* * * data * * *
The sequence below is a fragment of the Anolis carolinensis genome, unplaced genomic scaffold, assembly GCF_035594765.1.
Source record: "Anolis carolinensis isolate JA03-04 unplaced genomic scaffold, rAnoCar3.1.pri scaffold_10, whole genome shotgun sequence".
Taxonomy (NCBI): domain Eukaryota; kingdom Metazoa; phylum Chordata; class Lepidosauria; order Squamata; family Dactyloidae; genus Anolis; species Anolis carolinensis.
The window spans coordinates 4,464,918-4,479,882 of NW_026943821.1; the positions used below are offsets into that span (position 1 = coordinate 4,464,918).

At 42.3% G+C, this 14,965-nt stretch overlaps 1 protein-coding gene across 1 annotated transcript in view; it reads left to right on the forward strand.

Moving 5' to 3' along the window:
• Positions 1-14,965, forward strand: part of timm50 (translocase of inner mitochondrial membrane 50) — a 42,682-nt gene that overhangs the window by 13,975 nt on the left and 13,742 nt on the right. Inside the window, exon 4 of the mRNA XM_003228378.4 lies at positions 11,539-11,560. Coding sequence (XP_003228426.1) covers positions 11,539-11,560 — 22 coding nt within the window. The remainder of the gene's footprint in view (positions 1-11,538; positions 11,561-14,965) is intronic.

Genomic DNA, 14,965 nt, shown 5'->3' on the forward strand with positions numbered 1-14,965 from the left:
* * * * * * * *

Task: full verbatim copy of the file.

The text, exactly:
The sequence below is a fragment of the Anolis carolinensis genome, unplaced genomic scaffold, assembly GCF_035594765.1.
Source record: "Anolis carolinensis isolate JA03-04 unplaced genomic scaffold, rAnoCar3.1.pri scaffold_10, whole genome shotgun sequence".
Taxonomy (NCBI): domain Eukaryota; kingdom Metazoa; phylum Chordata; class Lepidosauria; order Squamata; family Dactyloidae; genus Anolis; species Anolis carolinensis.
The window spans coordinates 4,464,918-4,479,882 of NW_026943821.1; the positions used below are offsets into that span (position 1 = coordinate 4,464,918).

At 42.3% G+C, this 14,965-nt stretch overlaps 1 protein-coding gene across 1 annotated transcript in view; it reads left to right on the forward strand.

Moving 5' to 3' along the window:
• Positions 1-14,965, forward strand: part of timm50 (translocase of inner mitochondrial membrane 50) — a 42,682-nt gene that overhangs the window by 13,975 nt on the left and 13,742 nt on the right. Inside the window, exon 4 of the mRNA XM_003228378.4 lies at positions 11,539-11,560. Coding sequence (XP_003228426.1) covers positions 11,539-11,560 — 22 coding nt within the window. The remainder of the gene's footprint in view (positions 1-11,538; positions 11,561-14,965) is intronic.

Genomic DNA, 14,965 nt, shown 5'->3' on the forward strand with positions numbered 1-14,965 from the left: